Photo by Andrea Piacquadio

Nobody’s perfect—even parents—and they don’t have to be, because what a child is looking for may be a present, not an ideal parent. 

Parenting is a journey filled with love, joy, and challenges. But because the world glorifies perfection, many parents strive to be flawless at every turn, especially in their children’s lives.

But the truth is that being a present, not perfect, parent should set your parenting apart from what society wants. This is for the well-being of your children, which positively contributes to the harmony of your family.

Walking On a Tightrope of Perfectionism

Some people have innate perfectionism tendencies, even before becoming parents. Some might be aware of it for a long time and didn’t think of dealing with it until it reared its ugly head. However, some people refuse to acknowledge that overcoming parental perfectionism is harmless for their children’s good. Those small build-ups of trying to be perfect for society will eventually build up during adulthood, especially parenthood.

Parental perfectionism creates a high-pressure environment for both parents and children. The constant pursuit of perfection can stress you out. Moreover, it sets unrealistic expectations that can harm a child’s self-esteem and emotional development. Breaking free from perfectionism’s grip may not be easy. Still, it’s the most necessary step in being a present, responsible parent.

The over-concern for doing everything right sees things as black and white, all or nothing. And when things fall into a grey area, it’s automatically a standard of failure for a perfectionist parent. Don’t forget the fact that children raised by perfectionist parents are at higher risk of mental health problems like anxiety and eating disorders. And worse, because they’re so good at hiding things, they won’t show anyone their “weaknesses,” even though they suffer inside.

The Dangers Of Being A Perfect Parent All The Time

Fear of failure mainly triggers parents to try too hard to do everything right the first time. Maybe it’s the incapacity to accept that things don’t always go as planned, which requires us to be flexible and adaptable.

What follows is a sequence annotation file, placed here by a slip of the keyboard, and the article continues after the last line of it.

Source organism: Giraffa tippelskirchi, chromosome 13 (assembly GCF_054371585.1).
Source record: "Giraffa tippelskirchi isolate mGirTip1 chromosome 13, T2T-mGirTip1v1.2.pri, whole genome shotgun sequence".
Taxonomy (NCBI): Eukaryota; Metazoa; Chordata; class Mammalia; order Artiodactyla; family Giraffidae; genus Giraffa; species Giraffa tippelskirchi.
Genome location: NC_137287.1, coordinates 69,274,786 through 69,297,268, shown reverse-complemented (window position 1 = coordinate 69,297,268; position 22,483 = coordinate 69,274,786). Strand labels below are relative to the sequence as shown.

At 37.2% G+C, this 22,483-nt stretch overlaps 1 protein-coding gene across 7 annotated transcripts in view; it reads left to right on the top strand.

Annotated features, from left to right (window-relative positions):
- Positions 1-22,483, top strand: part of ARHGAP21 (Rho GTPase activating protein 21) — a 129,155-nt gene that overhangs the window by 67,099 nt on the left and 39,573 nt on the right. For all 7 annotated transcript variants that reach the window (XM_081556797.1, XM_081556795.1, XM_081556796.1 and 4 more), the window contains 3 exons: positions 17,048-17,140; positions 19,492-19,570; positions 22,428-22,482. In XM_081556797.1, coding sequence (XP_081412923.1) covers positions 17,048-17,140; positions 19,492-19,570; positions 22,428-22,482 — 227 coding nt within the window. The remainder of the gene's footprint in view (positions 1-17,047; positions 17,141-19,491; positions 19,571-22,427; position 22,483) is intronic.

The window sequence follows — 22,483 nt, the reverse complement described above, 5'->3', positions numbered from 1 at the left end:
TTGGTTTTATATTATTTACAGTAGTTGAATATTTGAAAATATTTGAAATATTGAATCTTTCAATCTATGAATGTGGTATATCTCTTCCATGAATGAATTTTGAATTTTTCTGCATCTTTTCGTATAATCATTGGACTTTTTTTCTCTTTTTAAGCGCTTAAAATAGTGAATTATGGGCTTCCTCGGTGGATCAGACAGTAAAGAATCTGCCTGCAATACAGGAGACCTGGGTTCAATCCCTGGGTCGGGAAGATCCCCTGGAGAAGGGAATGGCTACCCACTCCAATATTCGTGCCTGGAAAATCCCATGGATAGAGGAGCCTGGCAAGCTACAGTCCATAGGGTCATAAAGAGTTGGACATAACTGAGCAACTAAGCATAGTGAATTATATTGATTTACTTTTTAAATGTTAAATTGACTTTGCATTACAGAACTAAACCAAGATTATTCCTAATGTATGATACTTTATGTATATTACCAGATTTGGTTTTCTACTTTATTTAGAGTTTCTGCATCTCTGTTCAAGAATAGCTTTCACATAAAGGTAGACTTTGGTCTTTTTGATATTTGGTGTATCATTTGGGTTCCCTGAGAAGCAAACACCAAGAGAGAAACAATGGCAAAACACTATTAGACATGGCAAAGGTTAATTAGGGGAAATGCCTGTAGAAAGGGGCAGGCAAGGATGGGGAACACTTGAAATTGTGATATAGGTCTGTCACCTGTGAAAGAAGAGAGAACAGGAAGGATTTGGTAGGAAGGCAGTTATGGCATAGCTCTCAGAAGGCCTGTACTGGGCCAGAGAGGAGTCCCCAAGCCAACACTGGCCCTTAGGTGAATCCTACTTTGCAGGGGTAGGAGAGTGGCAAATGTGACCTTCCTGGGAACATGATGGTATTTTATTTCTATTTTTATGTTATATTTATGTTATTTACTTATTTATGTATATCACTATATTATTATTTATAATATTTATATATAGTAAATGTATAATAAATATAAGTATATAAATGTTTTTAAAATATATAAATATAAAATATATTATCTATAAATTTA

Being an unbearable perfectionist parent has its repercussions. It makes children believe they’re a total failure if they don’t achieve their parents’ highest standards. This shouldn’t be the case since putting too much pressure on kids to be perfect sends the wrong message to them. Because of the overwhelming urge to please their parents, these kids might cheat to get good grades since they think you value their achievements more than honesty.

While having high standards is essential for them to strive better, let’s not forget the importance of being human. Let kids be kids and give them the grace to make simple mistakes that don’t have major consequences. Allowing them to have a normal childhood actually contributes to their development. It spares them the psychological and emotional fragility in the future.

Why Does Being a Present, Not Perfect Parent Matter More?

The world itself is not perfect. Even though you raised your child in an ideal home, things will change when they grow older. Your child will eventually meet imperfect people, interact with them, and learn about their good and bad traits. We don’t have any control over their future. But what we can do for our kids is to guide them through the path they choose. As much as we love our children and want them to be the best in what they do, being a present, not perfect parent weighs more on them than anything.

Being a huge part of your child’s life is more fulfilling for your relationship as a family. Rather than being hyper-fixated on your child being flawless, give them the quality time they need. They won’t be kids forever, and it’s not good for them to resent you. Getting into the most prestigious schools and social circles matters, but taking the time to be with them in their most important moments is better. It could be attending their school plays and graduations, helping with their homework, or playing in the yard. This shouldn’t be the minimum because parents are integral to a child’s development and influence their lives.

More Presence, Not Perfection

There are different opinions around parenting, including various approaches to motivating their kids. However, parental perfectionism becomes harmful when the repercussions show up when the children become adults. Parents need to focus on encouraging their kids to be good people so they can spread that kindness to others.

Step back if you feel your parental perfectionism is taking over your child’s life. Assess why their talents, grades, career path, and success matter to you. If you’re too absorbed in polishing your child to be perfect, neglecting their mental and emotional needs, they might cut you out of their lives in the future.

In raising children, being present has more bearing than being perfect in the eyes of society. Emotional availability means allowing your child to be seen and heard, not ignored. Furthermore, dialing back a bit won’t tell your kids will turn out bad, nor do you have to sweat about it. Be more of a present, not a perfect parent.

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